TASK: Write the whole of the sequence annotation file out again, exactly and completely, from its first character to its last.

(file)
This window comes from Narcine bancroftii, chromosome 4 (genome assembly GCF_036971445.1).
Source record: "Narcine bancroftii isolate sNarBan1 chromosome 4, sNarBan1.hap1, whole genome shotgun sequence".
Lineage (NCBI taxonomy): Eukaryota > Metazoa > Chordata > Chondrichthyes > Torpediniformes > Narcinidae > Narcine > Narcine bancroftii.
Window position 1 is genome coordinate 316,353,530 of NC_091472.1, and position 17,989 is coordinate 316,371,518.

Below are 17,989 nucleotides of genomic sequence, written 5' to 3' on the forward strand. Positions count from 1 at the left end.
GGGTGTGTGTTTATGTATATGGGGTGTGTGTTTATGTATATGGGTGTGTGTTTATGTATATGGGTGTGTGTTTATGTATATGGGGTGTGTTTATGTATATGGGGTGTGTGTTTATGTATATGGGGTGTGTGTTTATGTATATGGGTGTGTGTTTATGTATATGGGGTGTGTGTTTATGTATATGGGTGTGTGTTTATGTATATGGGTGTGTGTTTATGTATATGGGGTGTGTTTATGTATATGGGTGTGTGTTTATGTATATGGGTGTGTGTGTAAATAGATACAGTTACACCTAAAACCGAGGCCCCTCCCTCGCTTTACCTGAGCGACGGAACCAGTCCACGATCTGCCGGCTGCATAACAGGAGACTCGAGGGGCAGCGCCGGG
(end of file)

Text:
This window comes from Narcine bancroftii, chromosome 4 (genome assembly GCF_036971445.1).
Source record: "Narcine bancroftii isolate sNarBan1 chromosome 4, sNarBan1.hap1, whole genome shotgun sequence".
Lineage (NCBI taxonomy): Eukaryota > Metazoa > Chordata > Chondrichthyes > Torpediniformes > Narcinidae > Narcine > Narcine bancroftii.
Window position 1 is genome coordinate 316,353,530 of NC_091472.1, and position 17,989 is coordinate 316,371,518.

Below are 17,989 nucleotides of genomic sequence, written 5' to 3' on the forward strand. Positions count from 1 at the left end.
GGGTGTGTGTTTATGTATATGGGGTGTGTGTTTATGTATATGGGTGTGTGTTTATGTATATGGGTGTGTGTTTATGTATATGGGGTGTGTTTATGTATATGGGGTGTGTGTTTATGTATATGGGGTGTGTGTTTATGTATATGGGTGTGTGTTTATGTATATGGGGTGTGTGTTTATGTATATGGGTGTGTGTTTATGTATATGGGTGTGTGTTTATGTATATGGGGTGTGTTTATGTATATGGGTGTGTGTTTATGTATATGGGTGTGTGTGTAAATAGATACAGTTACACCTAAAACCGAGGCCCCTCCCTCGCTTTACCTGAGCGACGGAACCAGTCCACGATCTGCCGGCTGCATAACAGGAGACTCGAGGGGCAGCGCCGGG